In Bowrem’s case, it took the police three years to obtain evidence of his dealings in the Middle East. “We were saying to Dubai, this is the world’s biggest-ever cash robbery,” Fairhurst said, “and they were saying, ‘Yeah, well, we’ve got some other things on as well.’” By the time the evidence arrived, Bowrem had pleaded guilty, admitting that he knew the money in his car was stolen, but not where it had come from. Police believe he may have been taking a 40 per cent cut for laundering money from the robbery. “Unfortunately, the evidence from Dubai was not available to show the full criminality of what had happened,” Fairhurst said. Bowrem was sentenced to three years and nine months. The only money police have ever recovered in connection with Bowrem was the stash found in his car.
But it is not just the opacity of money laundering that has made the Tonbridge millions hard to find. Tracing dirty money requires the ability to think in different ways at once. Several financial investigators told me how they have learnt to allow for nonsensical spending, rash financial bets, the most unlikely things. “One of the great mistakes that people make is to apply our middle-class, bourgeois thinking to the activity of criminals,” said Bosworth-Davies. “You’re thinking: ‘How should I get it invested to get a proper return?’ Criminals don’t think like that. Criminal comes into possession of a million quid, he spends it.” Two of the Tonbridge robbers managed to get through hundreds of thousands of pounds before they were arrested – gambling and buying plastic surgery for their girlfriends.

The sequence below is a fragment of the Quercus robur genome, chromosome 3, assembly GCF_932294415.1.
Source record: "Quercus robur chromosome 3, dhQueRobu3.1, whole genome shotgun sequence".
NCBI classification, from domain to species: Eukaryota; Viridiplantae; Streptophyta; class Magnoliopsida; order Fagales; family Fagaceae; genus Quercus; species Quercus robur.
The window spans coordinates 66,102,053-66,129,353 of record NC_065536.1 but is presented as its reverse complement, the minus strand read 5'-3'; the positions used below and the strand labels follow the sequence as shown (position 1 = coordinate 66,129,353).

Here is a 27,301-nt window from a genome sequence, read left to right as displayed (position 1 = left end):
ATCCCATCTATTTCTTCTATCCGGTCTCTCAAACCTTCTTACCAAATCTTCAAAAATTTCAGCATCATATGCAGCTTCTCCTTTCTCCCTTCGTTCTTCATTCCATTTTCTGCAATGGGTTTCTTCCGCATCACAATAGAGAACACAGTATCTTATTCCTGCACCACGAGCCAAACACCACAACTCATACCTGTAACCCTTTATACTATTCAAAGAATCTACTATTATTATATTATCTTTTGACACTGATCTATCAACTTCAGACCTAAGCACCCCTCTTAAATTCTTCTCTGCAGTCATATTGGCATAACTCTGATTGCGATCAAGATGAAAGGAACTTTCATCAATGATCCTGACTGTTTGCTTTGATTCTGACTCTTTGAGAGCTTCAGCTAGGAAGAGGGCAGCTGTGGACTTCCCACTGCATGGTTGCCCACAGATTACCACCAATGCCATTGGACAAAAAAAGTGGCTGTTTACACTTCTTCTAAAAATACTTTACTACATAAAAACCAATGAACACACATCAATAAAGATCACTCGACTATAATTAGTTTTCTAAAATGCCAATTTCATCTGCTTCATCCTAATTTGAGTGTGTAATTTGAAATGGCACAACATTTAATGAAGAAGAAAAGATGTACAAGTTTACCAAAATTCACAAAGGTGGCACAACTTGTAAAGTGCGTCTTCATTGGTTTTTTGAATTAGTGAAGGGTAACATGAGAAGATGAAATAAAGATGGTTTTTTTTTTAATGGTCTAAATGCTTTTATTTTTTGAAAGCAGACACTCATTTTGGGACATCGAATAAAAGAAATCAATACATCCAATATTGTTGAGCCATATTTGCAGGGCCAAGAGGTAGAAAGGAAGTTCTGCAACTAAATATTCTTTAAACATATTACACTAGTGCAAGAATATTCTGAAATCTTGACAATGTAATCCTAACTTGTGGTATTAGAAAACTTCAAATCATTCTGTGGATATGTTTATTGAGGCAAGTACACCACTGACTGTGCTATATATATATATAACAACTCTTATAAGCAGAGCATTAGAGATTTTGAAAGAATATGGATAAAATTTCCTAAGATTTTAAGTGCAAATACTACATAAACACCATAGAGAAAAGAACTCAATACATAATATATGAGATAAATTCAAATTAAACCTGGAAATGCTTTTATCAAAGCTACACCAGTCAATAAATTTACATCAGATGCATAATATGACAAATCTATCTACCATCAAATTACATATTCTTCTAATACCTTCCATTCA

Reconciling that recklessness with the cunning of some of their enterprises (the same robbers set up trading companies and had the money wired in from Dubai) is not easy. “You have to think like the villains,” Bob McCunn, a lawyer who spent decades tracing the proceeds of the Brink’s-Mat gold bullion robbery, told me. “In a sense you become like them.” But even once you have allowed for topsy-turvy financial behaviour, there is an inherent instability to the criminal world that is sometimes indecipherable – the rivalries, the robbing of robbers, the paying of unknown debts. In the Tonbridge case, it’s unlikely that this side of the story will ever be properly understood, but that has not stopped the unfortunate Crows from being implicated in it – and confounded by it. “I’m a fairly educated person,” Ken Crow told me. “I have an understanding of what goes on in life. But the complications we have suffered, and are still going on …” He paused. “Two and two doesn’t make four.”
So what happens next? Will we ever know what became of the money? As far as the police are concerned, a total of £3.5m in confiscation orders has been placed against the five robbers in prison in the UK, which can be increased if the fortunes of three of them suspiciously improve one day. Efforts continue to repatriate around £2m in assets from Morocco, and the police told me they have an “ongoing inquiry” into how they believe money has been smuggled out of the UK.
But five years on, with the criminal prosecutions now mostly exhausted, and many millions still at large, the search is shifting to the insurance industry and its lawyers. A much quieter process is about to begin. Late last year, I went to see Gary Tredgett, the underwriter for Ascot, the Lloyd’s syndicate that leads the dozens of insurers involved in the Tonbridge loss. “It’s an OK ending,” he said, of what we know so far. “But it’s not over.” And then, just before Christmas, Ascot appointed Clyde & Co, specialist lawyers in this kind of work, and another party joined the hunt.